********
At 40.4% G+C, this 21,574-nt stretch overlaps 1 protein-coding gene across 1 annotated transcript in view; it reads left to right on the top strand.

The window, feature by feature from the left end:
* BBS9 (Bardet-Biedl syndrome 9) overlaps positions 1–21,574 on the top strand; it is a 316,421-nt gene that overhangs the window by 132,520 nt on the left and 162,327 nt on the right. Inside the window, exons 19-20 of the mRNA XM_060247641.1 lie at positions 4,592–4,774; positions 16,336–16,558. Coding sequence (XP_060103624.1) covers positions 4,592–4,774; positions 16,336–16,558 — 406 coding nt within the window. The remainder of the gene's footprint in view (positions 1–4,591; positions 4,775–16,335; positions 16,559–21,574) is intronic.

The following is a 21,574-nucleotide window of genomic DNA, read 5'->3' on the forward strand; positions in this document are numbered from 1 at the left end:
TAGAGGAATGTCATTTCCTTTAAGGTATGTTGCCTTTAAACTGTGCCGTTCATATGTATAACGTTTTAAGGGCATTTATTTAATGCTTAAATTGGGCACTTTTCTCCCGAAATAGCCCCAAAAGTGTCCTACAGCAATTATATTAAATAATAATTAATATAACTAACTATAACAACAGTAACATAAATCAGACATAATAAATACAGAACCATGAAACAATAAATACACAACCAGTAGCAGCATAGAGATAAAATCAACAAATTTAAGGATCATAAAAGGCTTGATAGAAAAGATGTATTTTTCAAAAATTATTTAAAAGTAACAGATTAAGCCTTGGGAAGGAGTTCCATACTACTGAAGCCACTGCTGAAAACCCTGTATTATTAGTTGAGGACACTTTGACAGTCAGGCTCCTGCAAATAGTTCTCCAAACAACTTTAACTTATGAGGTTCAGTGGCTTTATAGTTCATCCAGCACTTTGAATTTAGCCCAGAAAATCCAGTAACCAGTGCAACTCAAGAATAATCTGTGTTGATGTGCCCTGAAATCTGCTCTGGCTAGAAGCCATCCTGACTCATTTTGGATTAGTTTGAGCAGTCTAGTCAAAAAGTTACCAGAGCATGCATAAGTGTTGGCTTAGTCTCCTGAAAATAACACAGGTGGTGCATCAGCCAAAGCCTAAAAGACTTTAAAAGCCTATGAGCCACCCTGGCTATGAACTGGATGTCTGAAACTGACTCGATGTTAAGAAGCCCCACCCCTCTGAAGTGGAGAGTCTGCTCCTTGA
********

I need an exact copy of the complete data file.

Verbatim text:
At 40.4% G+C, this 21,574-nt stretch overlaps 1 protein-coding gene across 1 annotated transcript in view; it reads left to right on the top strand.

The window, feature by feature from the left end:
* BBS9 (Bardet-Biedl syndrome 9) overlaps positions 1–21,574 on the top strand; it is a 316,421-nt gene that overhangs the window by 132,520 nt on the left and 162,327 nt on the right. Inside the window, exons 19-20 of the mRNA XM_060247641.1 lie at positions 4,592–4,774; positions 16,336–16,558. Coding sequence (XP_060103624.1) covers positions 4,592–4,774; positions 16,336–16,558 — 406 coding nt within the window. The remainder of the gene's footprint in view (positions 1–4,591; positions 4,775–16,335; positions 16,559–21,574) is intronic.

The following is a 21,574-nucleotide window of genomic DNA, read 5'->3' on the forward strand; positions in this document are numbered from 1 at the left end:
TAGAGGAATGTCATTTCCTTTAAGGTATGTTGCCTTTAAACTGTGCCGTTCATATGTATAACGTTTTAAGGGCATTTATTTAATGCTTAAATTGGGCACTTTTCTCCCGAAATAGCCCCAAAAGTGTCCTACAGCAATTATATTAAATAATAATTAATATAACTAACTATAACAACAGTAACATAAATCAGACATAATAAATACAGAACCATGAAACAATAAATACACAACCAGTAGCAGCATAGAGATAAAATCAACAAATTTAAGGATCATAAAAGGCTTGATAGAAAAGATGTATTTTTCAAAAATTATTTAAAAGTAACAGATTAAGCCTTGGGAAGGAGTTCCATACTACTGAAGCCACTGCTGAAAACCCTGTATTATTAGTTGAGGACACTTTGACAGTCAGGCTCCTGCAAATAGTTCTCCAAACAACTTTAACTTATGAGGTTCAGTGGCTTTATAGTTCATCCAGCACTTTGAATTTAGCCCAGAAAATCCAGTAACCAGTGCAACTCAAGAATAATCTGTGTTGATGTGCCCTGAAATCTGCTCTGGCTAGAAGCCATCCTGACTCATTTTGGATTAGTTTGAGCAGTCTAGTCAAAAAGTTACCAGAGCATGCATAAGTGTTGGCTTAGTCTCCTGAAAATAACACAGGTGGTGCATCAGCCAAAGCCTAAAAGACTTTAAAAGCCTATGAGCCACCCTGGCTATGAACTGGATGTCTGAAACTGACTCGATGTTAAGAAGCCCCACCCCTCTGAAGTGGAGAGTCTGCTCCTTGA